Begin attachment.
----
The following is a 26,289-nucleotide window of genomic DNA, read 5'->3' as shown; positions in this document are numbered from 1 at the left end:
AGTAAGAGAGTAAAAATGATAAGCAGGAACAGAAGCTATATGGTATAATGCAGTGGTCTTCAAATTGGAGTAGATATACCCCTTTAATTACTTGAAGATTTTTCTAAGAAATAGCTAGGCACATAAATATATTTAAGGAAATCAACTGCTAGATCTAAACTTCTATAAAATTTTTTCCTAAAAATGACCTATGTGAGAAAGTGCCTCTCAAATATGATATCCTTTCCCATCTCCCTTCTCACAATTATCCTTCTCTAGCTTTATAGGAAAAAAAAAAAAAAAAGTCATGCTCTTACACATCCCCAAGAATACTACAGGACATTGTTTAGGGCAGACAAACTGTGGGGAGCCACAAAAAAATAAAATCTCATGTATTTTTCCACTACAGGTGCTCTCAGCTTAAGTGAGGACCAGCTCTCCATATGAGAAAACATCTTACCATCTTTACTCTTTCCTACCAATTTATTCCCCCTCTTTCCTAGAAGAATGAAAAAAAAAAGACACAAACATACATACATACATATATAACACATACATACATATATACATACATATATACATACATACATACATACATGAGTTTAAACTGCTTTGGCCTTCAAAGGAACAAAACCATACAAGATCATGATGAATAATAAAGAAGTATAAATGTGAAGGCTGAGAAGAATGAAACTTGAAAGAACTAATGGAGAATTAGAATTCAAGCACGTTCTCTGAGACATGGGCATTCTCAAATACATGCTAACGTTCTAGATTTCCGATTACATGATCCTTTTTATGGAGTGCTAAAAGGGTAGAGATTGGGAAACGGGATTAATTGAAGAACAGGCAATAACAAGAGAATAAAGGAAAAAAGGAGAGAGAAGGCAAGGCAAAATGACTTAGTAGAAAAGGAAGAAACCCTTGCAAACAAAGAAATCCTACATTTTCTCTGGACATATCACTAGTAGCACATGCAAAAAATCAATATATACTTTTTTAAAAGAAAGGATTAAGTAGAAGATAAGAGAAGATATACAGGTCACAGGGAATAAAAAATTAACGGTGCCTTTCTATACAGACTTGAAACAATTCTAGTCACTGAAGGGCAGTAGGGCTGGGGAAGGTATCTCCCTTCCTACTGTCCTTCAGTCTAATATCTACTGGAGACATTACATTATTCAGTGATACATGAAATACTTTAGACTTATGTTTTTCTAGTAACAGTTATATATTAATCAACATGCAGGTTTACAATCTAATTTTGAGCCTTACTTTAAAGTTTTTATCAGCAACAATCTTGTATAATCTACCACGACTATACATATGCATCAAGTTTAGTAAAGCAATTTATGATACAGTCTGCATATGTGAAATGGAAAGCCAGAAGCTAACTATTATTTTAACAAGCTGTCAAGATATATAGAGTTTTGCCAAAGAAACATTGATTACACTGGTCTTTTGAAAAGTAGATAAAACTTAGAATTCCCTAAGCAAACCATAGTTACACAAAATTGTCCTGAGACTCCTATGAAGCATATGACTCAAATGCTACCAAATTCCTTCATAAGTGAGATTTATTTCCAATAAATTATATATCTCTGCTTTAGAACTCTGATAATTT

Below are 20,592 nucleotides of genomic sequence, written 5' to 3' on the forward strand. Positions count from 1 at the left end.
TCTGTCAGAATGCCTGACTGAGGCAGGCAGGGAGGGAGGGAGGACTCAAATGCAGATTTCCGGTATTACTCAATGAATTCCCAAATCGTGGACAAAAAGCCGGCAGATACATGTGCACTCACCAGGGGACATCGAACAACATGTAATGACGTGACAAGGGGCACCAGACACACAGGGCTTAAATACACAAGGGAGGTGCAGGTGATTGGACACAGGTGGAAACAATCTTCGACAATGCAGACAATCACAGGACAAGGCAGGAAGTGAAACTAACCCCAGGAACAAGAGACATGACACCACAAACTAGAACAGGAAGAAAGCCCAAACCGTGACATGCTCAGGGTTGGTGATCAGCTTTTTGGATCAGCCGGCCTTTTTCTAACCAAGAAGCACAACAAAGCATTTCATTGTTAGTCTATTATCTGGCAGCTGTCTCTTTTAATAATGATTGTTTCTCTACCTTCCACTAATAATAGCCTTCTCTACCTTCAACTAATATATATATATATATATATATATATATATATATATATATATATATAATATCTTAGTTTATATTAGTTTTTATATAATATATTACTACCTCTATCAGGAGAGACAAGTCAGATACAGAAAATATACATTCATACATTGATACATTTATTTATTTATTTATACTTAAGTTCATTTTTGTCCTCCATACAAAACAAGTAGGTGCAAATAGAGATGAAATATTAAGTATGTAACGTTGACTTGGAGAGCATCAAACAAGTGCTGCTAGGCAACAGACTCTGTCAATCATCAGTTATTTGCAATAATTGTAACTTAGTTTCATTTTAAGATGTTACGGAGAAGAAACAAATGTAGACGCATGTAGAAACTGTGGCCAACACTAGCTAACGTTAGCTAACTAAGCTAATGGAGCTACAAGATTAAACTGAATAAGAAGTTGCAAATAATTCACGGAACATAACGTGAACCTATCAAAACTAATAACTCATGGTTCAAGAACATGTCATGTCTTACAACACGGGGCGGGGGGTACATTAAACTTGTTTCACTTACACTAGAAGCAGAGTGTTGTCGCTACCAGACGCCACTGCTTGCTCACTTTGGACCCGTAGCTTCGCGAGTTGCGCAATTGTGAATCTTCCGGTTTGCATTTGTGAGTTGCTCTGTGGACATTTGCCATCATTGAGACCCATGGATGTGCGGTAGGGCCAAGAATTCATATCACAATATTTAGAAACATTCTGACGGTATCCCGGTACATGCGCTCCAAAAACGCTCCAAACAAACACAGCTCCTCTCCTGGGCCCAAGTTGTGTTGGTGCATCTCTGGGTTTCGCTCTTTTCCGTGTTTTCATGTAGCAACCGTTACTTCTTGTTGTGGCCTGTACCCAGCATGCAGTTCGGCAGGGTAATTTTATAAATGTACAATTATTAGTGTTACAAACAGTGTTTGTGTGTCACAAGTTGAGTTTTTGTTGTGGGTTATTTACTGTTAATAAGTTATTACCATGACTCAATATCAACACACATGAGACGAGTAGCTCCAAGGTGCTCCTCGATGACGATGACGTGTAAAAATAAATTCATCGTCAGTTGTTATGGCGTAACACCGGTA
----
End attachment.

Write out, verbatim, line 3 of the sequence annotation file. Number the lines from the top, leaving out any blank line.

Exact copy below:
Below are 20,592 nucleotides of genomic sequence, written 5' to 3' on the forward strand. Positions count from 1 at the left end.